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SIRT1 inactivation evokes antitumor activities in NSCLC through the tumor suppressor p27.

Research paper by Lijia L Zhu, Christine Y CY Chiao, Katelyn G KG Enzer, Alexander J AJ Stankiewicz, Douglas V DV Faller, Yan Y Dai

Indexed on: 22 Aug '14Published on: 22 Aug '14Published in: Molecular cancer research : MCR



Abstract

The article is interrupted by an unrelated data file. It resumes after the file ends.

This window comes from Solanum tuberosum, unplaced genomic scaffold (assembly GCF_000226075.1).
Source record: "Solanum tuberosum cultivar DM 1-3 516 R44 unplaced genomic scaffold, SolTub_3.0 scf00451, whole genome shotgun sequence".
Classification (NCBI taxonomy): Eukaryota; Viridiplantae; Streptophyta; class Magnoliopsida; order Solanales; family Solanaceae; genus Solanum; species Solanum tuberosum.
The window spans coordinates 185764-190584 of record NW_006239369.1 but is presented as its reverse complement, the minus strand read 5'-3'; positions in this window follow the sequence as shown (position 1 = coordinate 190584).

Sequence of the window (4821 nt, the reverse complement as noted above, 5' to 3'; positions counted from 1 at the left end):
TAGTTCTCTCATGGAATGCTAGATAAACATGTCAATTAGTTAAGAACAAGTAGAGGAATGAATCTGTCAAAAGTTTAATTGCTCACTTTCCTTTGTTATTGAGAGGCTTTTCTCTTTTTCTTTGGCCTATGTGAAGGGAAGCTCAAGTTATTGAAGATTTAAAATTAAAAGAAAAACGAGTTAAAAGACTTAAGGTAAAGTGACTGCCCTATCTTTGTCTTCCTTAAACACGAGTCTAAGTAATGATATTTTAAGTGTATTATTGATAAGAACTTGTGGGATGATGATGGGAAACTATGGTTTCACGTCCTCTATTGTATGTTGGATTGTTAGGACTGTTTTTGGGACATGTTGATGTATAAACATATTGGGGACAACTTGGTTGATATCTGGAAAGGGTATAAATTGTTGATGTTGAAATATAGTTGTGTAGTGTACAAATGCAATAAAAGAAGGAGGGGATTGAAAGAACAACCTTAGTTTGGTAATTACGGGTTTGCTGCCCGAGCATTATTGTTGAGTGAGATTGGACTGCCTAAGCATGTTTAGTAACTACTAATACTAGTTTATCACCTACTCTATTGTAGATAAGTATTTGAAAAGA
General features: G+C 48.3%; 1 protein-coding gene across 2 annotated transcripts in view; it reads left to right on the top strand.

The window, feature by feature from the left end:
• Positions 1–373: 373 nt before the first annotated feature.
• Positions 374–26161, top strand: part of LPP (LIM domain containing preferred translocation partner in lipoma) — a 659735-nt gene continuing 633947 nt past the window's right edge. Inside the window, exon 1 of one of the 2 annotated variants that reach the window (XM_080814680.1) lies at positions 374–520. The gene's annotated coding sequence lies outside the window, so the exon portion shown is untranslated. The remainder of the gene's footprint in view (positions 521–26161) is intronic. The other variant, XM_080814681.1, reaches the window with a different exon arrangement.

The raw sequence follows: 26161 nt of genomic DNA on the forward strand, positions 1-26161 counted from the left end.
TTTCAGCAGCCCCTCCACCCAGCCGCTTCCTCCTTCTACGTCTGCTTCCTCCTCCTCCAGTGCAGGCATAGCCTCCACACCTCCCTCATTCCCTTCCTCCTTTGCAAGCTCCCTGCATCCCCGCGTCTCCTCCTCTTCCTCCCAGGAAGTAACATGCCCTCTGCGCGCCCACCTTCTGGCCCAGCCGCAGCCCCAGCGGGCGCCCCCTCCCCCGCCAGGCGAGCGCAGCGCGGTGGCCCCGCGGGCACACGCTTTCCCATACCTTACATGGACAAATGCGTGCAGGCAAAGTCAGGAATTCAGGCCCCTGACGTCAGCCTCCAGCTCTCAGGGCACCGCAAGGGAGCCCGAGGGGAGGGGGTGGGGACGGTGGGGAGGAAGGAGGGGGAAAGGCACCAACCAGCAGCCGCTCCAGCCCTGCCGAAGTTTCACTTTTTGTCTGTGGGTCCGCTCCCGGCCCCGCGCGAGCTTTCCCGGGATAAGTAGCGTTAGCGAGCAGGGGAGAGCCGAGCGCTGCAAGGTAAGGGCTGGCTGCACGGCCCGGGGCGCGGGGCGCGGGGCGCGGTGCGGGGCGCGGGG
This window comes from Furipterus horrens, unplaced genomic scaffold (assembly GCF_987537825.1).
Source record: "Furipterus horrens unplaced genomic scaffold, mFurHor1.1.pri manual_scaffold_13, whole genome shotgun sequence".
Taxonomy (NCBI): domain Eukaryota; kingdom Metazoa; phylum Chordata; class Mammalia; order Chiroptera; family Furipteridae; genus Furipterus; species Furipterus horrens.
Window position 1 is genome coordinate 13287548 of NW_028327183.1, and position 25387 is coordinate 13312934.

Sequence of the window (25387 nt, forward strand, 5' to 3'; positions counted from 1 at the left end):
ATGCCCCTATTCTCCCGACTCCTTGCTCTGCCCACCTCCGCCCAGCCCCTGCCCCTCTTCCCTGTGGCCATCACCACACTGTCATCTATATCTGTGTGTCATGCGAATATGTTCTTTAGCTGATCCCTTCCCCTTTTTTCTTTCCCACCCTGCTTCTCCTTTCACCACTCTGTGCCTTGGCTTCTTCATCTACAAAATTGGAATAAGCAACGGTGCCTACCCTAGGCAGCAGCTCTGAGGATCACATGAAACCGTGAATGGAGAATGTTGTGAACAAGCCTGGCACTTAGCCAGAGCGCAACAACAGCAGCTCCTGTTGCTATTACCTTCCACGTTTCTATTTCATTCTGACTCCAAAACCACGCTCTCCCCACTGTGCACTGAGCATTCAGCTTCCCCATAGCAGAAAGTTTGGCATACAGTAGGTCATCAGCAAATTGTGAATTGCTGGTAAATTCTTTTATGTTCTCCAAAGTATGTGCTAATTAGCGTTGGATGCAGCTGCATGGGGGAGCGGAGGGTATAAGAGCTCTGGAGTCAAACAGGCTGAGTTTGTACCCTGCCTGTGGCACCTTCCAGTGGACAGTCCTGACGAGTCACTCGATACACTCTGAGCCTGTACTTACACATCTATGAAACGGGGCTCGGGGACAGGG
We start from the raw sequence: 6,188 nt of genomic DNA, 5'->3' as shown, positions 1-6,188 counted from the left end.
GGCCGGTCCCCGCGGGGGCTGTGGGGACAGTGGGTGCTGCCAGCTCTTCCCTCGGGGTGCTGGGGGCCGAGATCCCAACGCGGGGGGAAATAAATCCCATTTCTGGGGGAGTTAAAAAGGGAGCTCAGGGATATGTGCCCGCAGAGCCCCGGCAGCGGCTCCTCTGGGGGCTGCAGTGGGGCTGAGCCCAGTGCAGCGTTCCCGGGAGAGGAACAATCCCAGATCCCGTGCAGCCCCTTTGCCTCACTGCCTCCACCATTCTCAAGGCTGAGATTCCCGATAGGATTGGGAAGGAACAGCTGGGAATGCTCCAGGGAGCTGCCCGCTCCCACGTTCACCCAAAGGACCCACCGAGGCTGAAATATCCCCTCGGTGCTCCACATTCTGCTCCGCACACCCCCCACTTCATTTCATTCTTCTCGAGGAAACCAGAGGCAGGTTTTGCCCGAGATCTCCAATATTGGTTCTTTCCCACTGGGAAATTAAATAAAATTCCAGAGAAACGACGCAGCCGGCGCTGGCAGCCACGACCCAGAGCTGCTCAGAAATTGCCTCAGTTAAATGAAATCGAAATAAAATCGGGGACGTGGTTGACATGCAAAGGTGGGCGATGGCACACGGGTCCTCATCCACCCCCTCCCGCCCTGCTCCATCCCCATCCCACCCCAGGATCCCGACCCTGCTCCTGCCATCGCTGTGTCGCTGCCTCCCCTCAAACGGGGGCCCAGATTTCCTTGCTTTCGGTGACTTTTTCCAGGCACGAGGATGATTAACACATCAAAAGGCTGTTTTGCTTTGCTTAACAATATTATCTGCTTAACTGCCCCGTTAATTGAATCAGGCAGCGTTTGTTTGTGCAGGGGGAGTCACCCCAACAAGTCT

P27(Kip1) (CDKN1B) regulates cellular proliferation and senescence, and p27(Kip1) deficiency in cancer is strongly correlated with poor prognosis of multiple cancer types. Understanding the mechanism of p27(Kip1) loss in cancer and the consequences of restoring p27(Kip1) levels is therefore critical for effective management during therapy. Here, SIRT1, a class III histone deacetylase (HDAC), is identified as an important regulator of p27(Kip1) expression. Mechanistically, SIRT1 reduces p27(Kip1) expression by decreasing p27(Kip1) protein stability through the ubiquitin-proteasome pathway. In addition, SIRT1 silencing suppresses non-small cell lung cancer (NSCLC) proliferation and induces senescence in a p27(Kip1)-dependent manner. Furthermore, SIRT1 silencing dramatically suppresses tumor formation and proliferation in two distinct NSCLC xenograft mouse models. Collectively, these data demonstrate that not only SIRT1 is an important regulator of p27(Kip1) but also SIRT inhibition induces senescence and antigrowth potential in lung cancer in vivo.SIRT1 is a key regulator of p27 protein levels and SIRT1 inhibition is a viable strategy for NSCLC therapy by means of p27 reactivation.